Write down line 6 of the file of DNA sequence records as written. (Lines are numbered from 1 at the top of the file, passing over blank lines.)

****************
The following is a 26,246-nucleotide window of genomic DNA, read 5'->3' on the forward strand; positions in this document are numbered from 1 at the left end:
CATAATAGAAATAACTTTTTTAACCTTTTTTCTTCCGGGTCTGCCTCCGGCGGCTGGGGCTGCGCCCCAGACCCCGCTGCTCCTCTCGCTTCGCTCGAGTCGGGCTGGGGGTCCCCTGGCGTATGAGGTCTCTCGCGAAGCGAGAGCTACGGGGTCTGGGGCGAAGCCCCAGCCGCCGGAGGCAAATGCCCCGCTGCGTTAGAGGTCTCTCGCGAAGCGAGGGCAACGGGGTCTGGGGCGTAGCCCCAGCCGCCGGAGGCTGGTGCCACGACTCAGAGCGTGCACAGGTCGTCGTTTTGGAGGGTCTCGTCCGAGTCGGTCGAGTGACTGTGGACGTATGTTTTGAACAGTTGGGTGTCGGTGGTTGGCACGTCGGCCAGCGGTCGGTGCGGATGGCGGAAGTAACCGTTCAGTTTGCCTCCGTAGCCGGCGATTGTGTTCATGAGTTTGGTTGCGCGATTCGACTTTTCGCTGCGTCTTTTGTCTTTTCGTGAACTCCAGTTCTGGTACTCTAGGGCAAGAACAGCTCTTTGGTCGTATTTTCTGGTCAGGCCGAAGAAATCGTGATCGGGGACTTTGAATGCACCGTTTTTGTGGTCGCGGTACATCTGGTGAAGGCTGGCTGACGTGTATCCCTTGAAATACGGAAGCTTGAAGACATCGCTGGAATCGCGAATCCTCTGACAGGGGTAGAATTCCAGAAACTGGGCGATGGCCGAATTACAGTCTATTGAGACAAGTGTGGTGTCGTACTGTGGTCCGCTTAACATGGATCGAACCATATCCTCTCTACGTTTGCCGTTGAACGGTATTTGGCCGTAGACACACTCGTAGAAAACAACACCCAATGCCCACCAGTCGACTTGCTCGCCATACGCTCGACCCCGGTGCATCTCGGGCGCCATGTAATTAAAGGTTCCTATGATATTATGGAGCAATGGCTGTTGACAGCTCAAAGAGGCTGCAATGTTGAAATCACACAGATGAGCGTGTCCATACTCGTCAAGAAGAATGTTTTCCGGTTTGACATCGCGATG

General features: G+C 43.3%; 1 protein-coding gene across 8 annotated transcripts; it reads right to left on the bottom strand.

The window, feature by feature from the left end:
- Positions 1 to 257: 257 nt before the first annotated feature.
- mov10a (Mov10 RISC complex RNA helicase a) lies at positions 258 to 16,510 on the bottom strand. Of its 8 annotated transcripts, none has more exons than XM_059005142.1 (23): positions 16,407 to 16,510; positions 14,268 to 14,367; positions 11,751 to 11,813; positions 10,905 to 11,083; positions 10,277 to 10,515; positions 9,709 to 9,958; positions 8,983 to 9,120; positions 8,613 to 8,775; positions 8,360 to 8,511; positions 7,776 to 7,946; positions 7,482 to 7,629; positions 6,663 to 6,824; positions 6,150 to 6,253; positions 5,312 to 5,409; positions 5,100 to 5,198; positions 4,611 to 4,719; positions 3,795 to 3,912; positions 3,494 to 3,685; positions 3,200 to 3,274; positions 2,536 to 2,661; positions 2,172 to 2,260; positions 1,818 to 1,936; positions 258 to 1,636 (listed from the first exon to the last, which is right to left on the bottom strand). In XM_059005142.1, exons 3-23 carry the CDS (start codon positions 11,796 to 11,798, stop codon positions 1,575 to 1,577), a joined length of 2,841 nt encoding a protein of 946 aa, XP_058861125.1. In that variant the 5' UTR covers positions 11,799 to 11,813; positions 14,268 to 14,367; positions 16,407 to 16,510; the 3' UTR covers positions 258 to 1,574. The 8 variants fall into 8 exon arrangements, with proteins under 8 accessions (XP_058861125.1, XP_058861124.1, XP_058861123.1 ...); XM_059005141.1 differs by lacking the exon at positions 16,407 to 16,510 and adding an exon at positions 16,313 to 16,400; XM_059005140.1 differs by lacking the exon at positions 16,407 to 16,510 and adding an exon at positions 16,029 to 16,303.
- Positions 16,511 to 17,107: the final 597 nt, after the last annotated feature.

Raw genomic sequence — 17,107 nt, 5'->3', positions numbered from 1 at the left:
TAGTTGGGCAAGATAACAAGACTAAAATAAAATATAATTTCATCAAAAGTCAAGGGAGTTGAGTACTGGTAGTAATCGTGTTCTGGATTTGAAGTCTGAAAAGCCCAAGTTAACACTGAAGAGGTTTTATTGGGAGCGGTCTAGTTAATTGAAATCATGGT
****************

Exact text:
- mov10a (Mov10 RISC complex RNA helicase a) lies at positions 258 to 16,510 on the bottom strand. Of its 8 annotated transcripts, none has more exons than XM_059005142.1 (23): positions 16,407 to 16,510; positions 14,268 to 14,367; positions 11,751 to 11,813; positions 10,905 to 11,083; positions 10,277 to 10,515; positions 9,709 to 9,958; positions 8,983 to 9,120; positions 8,613 to 8,775; positions 8,360 to 8,511; positions 7,776 to 7,946; positions 7,482 to 7,629; positions 6,663 to 6,824; positions 6,150 to 6,253; positions 5,312 to 5,409; positions 5,100 to 5,198; positions 4,611 to 4,719; positions 3,795 to 3,912; positions 3,494 to 3,685; positions 3,200 to 3,274; positions 2,536 to 2,661; positions 2,172 to 2,260; positions 1,818 to 1,936; positions 258 to 1,636 (listed from the first exon to the last, which is right to left on the bottom strand). In XM_059005142.1, exons 3-23 carry the CDS (start codon positions 11,796 to 11,798, stop codon positions 1,575 to 1,577), a joined length of 2,841 nt encoding a protein of 946 aa, XP_058861125.1. In that variant the 5' UTR covers positions 11,799 to 11,813; positions 14,268 to 14,367; positions 16,407 to 16,510; the 3' UTR covers positions 258 to 1,574. The 8 variants fall into 8 exon arrangements, with proteins under 8 accessions (XP_058861125.1, XP_058861124.1, XP_058861123.1 ...); XM_059005141.1 differs by lacking the exon at positions 16,407 to 16,510 and adding an exon at positions 16,313 to 16,400; XM_059005140.1 differs by lacking the exon at positions 16,407 to 16,510 and adding an exon at positions 16,029 to 16,303.